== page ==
Legislation has been introduced in Congress to reauthorize the 1965 Voting Rights Act.
Called the "Fannie Lou Hamer, Rosa Parks and Coretta Scott King Voting Rights Act Reauthorization and Amendments Act of 2006," the bill, introduced on May 2, would extend the act for 25 years. It also would update several provisions of the original Voting Rights Act to take into account continuing obstacles to voting by minority voters.
The legislation also would clarify some provisions of the Voting Rights Act that Congress has concluded have been misinterpreted by the United States Supreme Court.
Rep. Melvin L. Watt, D-North Carolina, chair of the Congressional Black Caucus, called the legislation "historic."
"The legislation is so critically important because it will restore to the act's original intent the rights of minority citizens to participate fully at the ballot box," Watt said. "The continued pervasiveness of racially polarized voting in the jurisdictions covered by the act's expiring provisions demonstrates that racial and language minorities remain politically vulnerable, warranting the continued protection of the act."
Key provisions of the act that would be reauthorized and extended by the bill introduced today include:
• Section 5, which requires jurisdictions with a history of discrimination in voting to get federal pre-clearance of any new voting practices or procedures before they may be implemented;
• Section 203, the bilingual ballot provisions that ensure that some citizens with limited English proficiency are able to read ballots in a language they can understand; and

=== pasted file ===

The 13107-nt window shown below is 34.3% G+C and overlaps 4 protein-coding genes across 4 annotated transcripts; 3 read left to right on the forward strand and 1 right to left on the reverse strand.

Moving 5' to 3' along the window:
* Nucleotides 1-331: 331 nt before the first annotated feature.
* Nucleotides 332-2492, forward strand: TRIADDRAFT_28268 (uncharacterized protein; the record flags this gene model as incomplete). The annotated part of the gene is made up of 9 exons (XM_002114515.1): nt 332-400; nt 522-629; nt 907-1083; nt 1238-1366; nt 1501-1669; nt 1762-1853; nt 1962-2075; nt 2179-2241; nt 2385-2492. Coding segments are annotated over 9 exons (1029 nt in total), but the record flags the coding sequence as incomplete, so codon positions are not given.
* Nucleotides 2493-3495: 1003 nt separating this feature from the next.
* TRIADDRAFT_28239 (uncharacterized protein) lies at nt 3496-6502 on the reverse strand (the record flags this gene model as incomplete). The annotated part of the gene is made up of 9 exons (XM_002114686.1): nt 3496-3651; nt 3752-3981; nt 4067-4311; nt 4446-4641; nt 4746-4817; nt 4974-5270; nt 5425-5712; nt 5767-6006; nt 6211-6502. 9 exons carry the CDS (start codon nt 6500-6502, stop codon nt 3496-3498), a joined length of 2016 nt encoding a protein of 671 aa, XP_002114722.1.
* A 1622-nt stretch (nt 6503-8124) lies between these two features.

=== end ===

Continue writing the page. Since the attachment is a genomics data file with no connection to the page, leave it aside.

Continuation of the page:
• Sections 6 though 9, which authorize the Attorney General to appoint federal election observers where he finds evidence of attempts to intimidate minority voters at the polls or prevent them from exercising their right to vote freely.
Watt praised the historic efforts of Rep. John Lewis, D-Ga. who led the movement that resulted in the passage of the original Voting Rights Act in 1965. He said Lewis was once again the "moral force and leader" in the introduction of the bipartisan bill.
Lewis called the vote "precious, almost sacred."
"It is the most powerful nonviolent tool we have in a democracy," Lewis said. "We gather here today in this bipartisan, bicameral way to affirm its importance and openly commit to reauthorize the Voting Rights Act."
Leading up to the introduction of the bill, the House Subcommittee on the Constitution held 10 hearings to receive oral and written testimony from witnesses, including supporters and opponents of reauthorization.
The hearings examined the effectiveness of each of the expiring provisions in remedying discrimination and protecting minority voters over the past 25 years, as well as their continued need.